NASA, Astro Technology Develop Offshore Fiber-Optic Technology



NASA, Astro Technology Develop Offshore Fiber-Optic Technology

A new fiber optic monitoring system developed through collaboration between Houston-based Astro Technology Inc. and the National Aeronautics and Space Administration (NASA) was deployed earlier this year on two oil platforms offshore West Africa.

The Tendon Tension Monitoring System (TTMS), which utilizes a fiber-optic strain gauge system and a series of sensor clamps to measure the tension on subsea risers and pipelines, was installed in March on two platforms at the Okume complex for Hess Corporation’s subsidiary Hess-Equatorial Guinea.

Sixteen TTMS clamps were installed by commercial divers using an underwater adhesive test at NASA's Johnson Space Center. Fiber-optic cables were then routed from the clamps to a control room aboard each platform. The system monitors stress along the platform's four legs and streams the data in real time, enabling operators to make immediate adjustments to maintain the stability of the platform.

Okume is located in approximately 1,500 feet of water. The sensors installed were placed at 60 feet and 120 feet below the surface on the tendons of the platforms. However, this technology can be used at all water depths, from shallow to ultra-deepwater, Astro Technology President David Brower told Rigzone.

NASA, Astro Technology Develop Offshore Fiber-Optic Technology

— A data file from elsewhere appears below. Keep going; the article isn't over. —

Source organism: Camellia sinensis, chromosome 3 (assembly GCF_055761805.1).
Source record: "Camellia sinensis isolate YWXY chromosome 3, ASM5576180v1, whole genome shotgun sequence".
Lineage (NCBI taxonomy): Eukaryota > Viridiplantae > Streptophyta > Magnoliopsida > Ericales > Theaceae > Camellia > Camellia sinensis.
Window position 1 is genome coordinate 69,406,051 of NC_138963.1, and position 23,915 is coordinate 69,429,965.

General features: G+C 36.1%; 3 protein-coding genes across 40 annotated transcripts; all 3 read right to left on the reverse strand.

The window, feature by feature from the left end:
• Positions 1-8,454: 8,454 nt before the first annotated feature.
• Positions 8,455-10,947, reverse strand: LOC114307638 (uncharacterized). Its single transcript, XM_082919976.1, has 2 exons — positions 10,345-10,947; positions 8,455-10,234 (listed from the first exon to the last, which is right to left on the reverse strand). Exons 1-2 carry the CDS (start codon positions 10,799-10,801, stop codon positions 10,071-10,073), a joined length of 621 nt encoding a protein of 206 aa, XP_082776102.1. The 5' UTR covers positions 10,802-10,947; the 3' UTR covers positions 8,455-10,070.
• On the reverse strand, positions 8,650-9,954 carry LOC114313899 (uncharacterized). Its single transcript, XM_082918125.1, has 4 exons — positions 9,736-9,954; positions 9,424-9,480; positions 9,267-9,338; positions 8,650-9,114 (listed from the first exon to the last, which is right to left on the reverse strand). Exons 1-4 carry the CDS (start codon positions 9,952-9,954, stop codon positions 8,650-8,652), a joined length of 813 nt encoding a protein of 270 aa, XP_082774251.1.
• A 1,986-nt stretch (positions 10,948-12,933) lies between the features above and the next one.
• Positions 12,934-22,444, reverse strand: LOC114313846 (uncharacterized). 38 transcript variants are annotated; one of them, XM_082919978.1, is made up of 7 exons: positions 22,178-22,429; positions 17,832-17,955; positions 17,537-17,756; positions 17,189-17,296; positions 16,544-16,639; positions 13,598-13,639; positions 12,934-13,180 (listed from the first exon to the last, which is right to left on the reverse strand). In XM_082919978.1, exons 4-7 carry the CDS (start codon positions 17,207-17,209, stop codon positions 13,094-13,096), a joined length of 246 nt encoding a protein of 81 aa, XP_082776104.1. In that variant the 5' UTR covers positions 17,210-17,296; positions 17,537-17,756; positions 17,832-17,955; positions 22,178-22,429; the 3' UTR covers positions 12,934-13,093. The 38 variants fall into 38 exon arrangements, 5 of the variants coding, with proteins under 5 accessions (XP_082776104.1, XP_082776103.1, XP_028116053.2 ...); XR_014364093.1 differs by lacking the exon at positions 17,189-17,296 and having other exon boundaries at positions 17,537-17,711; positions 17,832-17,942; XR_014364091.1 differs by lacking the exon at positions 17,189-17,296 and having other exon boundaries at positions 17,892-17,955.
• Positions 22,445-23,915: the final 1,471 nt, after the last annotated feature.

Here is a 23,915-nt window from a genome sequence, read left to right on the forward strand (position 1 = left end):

Astro Technology, which specializes in instrumentation and monitoring technologies with a focus on real-time fiber-optic sensory systems for oil and gas, has successfully used fiber-optic monitoring systems at depths of up to 7,500 feet. The same technology has also been applied in other extreme environments through Astro Technology's 20-year history. As Astro Technology develops new technologies and applications, it employs testing through a variety of means, Brower noted.

The technology was developed as a result of a Space Act Agreement, which permits NASA to partner with outside organizations to bring NASA expertise, assets or information to a wider community. Space Act Agreement, which date back to 1958, allows NASA to work with a broad spectrum of partners from all public and private sector disciplines, according to NASA's website. 

"Since NASA is a mission-driven Agency and relies heavily on technology, the majority of our Space Act Agreements aim to develop or mature dual-use technologies of relevancy to both NASA and our partner," NASA said on its website.


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